June 12, 2019
Petition for Review of an Order of the Office of
Administrative Hearings (DOES-1317-17)
H. Levy, New York, New York, was on the brief for petitioner.
Beckwith and McLeese, Associate Judges, and Nebeker, Senior
Petitioner Sarah Parkers application for unemployment
benefits was denied by a District of Columbia Department of
Employment Services ("DOES") examiner, a decision
that was affirmed by an Office of Administrative Hearings
("OAH") administrative law judge ("ALJ")
following a hearing. Before this court, petitioner challenges
the ALJs finding that she voluntarily quit her job without
good cause. Respondent did not file a responding brief. For
the reasons discussed below, we reverse and remand for
further proceedings consistent with this opinion.
Petitioner worked as a full-time server at McCormick &
Schmicks Northwest D.C. location from August 7, 2013, to
March 7, 2017. On March 7, petitioner informed her manager
that she was quitting, effective immediately. Petitioner said
that she quit because of her dissatisfaction with the
restaurants tip pooling policy.
Subsequent to quitting, petitioner applied for unemployment
benefits. The District of Columbia Unemployment Compensation
Act specifies that an applicant will be disqualified from
receiving unemployment benefits if she is found to have
voluntarily left her employment without good cause, and a
D.C. DOES claims examiner found that petitioners quitting
for dissatisfaction with her employers tip pooling policy
did not constitute good cause. Petitioner appealed the claims
ALJ presided over a hearing on September 5, 2017. It was not
contested that petitioner voluntarily quit, as petitioner
testified, "I did [ ] voluntarily leave my place of
employment and it was based on the fact that as servers we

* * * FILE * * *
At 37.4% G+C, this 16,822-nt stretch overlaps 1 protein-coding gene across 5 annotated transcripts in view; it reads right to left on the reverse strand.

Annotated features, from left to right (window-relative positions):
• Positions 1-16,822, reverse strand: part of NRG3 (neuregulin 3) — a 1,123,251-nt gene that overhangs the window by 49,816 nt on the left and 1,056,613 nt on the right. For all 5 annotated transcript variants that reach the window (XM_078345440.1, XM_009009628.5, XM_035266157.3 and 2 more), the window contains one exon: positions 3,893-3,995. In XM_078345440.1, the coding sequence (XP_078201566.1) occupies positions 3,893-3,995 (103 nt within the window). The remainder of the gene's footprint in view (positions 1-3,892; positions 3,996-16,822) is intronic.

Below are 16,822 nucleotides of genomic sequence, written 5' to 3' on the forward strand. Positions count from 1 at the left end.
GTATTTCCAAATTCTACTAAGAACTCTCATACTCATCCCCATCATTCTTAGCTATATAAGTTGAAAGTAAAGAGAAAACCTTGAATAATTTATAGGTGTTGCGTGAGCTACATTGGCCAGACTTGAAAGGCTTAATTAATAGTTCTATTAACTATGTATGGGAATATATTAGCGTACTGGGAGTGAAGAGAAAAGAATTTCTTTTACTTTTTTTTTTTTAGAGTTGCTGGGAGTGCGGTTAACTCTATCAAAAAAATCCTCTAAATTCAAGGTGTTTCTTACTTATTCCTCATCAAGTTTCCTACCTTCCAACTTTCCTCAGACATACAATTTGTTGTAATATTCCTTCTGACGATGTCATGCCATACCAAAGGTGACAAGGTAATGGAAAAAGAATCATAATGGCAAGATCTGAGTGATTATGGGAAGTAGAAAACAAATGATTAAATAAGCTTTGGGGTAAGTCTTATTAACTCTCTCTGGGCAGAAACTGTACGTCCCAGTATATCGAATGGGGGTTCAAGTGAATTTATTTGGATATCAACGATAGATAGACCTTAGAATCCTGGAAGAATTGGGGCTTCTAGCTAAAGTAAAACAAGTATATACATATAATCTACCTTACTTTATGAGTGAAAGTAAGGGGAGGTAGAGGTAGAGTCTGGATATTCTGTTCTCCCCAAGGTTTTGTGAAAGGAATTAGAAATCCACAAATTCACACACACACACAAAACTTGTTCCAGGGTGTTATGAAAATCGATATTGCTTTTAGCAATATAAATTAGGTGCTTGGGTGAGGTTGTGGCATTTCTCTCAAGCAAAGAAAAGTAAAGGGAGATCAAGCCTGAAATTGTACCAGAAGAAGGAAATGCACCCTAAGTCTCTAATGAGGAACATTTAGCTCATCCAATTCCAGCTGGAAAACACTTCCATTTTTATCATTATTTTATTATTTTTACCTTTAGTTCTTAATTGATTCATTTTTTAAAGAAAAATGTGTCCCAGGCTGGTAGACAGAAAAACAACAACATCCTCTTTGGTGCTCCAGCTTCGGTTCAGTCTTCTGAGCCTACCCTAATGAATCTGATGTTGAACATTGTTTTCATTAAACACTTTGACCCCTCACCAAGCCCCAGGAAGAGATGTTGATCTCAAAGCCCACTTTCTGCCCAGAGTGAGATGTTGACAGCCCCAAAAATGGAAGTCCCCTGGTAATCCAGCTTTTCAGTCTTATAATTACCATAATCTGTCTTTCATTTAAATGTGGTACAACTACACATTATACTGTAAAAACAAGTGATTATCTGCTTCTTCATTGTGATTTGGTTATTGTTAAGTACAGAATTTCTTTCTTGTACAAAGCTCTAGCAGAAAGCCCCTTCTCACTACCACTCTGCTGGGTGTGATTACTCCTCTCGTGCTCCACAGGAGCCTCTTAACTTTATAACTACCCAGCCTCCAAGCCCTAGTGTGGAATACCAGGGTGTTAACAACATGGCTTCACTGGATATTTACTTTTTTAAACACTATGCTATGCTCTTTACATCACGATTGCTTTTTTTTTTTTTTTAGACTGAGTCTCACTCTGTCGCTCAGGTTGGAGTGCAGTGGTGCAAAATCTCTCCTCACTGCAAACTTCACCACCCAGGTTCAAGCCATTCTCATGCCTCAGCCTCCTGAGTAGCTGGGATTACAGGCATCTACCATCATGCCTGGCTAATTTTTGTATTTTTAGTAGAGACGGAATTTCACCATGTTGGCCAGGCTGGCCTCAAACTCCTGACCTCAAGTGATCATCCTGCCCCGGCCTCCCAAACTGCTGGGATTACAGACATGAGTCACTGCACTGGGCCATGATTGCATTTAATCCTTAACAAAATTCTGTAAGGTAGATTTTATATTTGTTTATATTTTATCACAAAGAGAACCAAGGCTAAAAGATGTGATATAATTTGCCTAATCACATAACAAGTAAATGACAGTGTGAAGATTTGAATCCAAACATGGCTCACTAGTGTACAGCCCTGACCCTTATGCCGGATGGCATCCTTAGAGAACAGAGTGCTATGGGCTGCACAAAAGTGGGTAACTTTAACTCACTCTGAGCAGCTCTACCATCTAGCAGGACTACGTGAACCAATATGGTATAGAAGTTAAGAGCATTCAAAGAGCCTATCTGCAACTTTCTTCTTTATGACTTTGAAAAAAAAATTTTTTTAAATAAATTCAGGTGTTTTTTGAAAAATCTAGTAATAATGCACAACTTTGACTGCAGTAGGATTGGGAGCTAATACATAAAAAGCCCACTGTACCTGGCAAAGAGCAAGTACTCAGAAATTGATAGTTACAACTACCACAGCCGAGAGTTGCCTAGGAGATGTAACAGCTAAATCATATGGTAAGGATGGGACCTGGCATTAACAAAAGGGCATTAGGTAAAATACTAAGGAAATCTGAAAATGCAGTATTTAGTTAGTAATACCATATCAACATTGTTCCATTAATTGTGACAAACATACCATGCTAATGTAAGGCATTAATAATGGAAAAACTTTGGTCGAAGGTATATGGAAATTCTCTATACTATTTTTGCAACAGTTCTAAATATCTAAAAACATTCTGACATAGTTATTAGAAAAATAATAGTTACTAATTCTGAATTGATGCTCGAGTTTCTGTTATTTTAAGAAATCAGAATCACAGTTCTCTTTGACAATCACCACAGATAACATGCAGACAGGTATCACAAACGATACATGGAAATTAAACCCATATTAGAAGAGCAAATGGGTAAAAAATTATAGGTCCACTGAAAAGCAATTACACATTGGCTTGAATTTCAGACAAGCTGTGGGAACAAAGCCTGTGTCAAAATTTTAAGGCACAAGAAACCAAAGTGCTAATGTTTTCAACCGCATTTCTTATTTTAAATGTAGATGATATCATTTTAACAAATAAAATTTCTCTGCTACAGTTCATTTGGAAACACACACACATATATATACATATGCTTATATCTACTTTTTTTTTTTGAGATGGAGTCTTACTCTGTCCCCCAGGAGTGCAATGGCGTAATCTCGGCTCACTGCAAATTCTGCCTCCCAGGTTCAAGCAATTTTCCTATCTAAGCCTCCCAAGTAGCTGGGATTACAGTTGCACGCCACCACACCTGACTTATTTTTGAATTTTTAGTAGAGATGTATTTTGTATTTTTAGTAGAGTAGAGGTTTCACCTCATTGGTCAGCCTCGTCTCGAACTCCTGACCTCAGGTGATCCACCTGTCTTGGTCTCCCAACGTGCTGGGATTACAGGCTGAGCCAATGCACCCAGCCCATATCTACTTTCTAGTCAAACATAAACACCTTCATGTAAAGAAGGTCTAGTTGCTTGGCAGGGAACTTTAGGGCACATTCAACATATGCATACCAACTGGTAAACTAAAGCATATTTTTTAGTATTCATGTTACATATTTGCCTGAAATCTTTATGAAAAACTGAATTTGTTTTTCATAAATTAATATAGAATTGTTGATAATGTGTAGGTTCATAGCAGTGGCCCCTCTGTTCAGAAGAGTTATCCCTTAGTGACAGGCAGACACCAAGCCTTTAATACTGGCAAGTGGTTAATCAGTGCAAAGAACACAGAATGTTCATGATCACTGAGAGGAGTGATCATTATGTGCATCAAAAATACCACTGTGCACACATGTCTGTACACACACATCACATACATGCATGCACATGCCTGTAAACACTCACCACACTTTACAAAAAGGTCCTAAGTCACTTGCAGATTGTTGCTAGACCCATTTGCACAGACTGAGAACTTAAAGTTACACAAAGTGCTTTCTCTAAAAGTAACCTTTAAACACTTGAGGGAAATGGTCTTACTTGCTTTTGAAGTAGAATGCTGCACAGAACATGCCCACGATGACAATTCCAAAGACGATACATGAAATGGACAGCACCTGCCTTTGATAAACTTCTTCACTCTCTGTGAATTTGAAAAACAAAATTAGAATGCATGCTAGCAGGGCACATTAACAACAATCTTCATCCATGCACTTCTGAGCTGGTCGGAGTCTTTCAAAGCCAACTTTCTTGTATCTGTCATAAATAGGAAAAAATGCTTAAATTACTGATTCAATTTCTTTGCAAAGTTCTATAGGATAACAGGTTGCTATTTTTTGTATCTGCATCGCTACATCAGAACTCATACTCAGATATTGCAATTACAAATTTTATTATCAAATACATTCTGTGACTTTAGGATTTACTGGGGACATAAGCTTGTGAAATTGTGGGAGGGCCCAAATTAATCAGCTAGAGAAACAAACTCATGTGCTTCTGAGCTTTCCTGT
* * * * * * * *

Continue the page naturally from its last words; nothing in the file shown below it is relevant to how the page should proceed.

make our living on tips and the company took a portion of
those tips for our support staff." Petitioner elaborated
that her employer "continued to take that money when we
did not have said support staff such as a busser or a host
and I asked many times to my bosses, to their bosses, why -
where does that money go? I had no help." Petitioner
said that this tip pooling policy was enforced several days a
week during the slower summer period, but at other times of
the year it would occur once a week or once a month.
Petitioner did not keep her concerns to herself as she
testified, "I mentioned it to four or five people all up
and down the line and nobody ever really gave me an answer
and I felt more and more frustrated and it more and more felt
like theft to me." In affirming the claims examiners
decision, the ALJ concluded in a written order issued on
September 25, 2017, that petitioner failed to establish good
cause for her voluntary decision to leave her employment.
This appeal followed.
review of a denial of unemployment benefits is limited -
although we generally defer to the agencys construction of a
controlling statute or regulation, we must reverse such a
decision if the "findings and conclusions are
unsupported by ...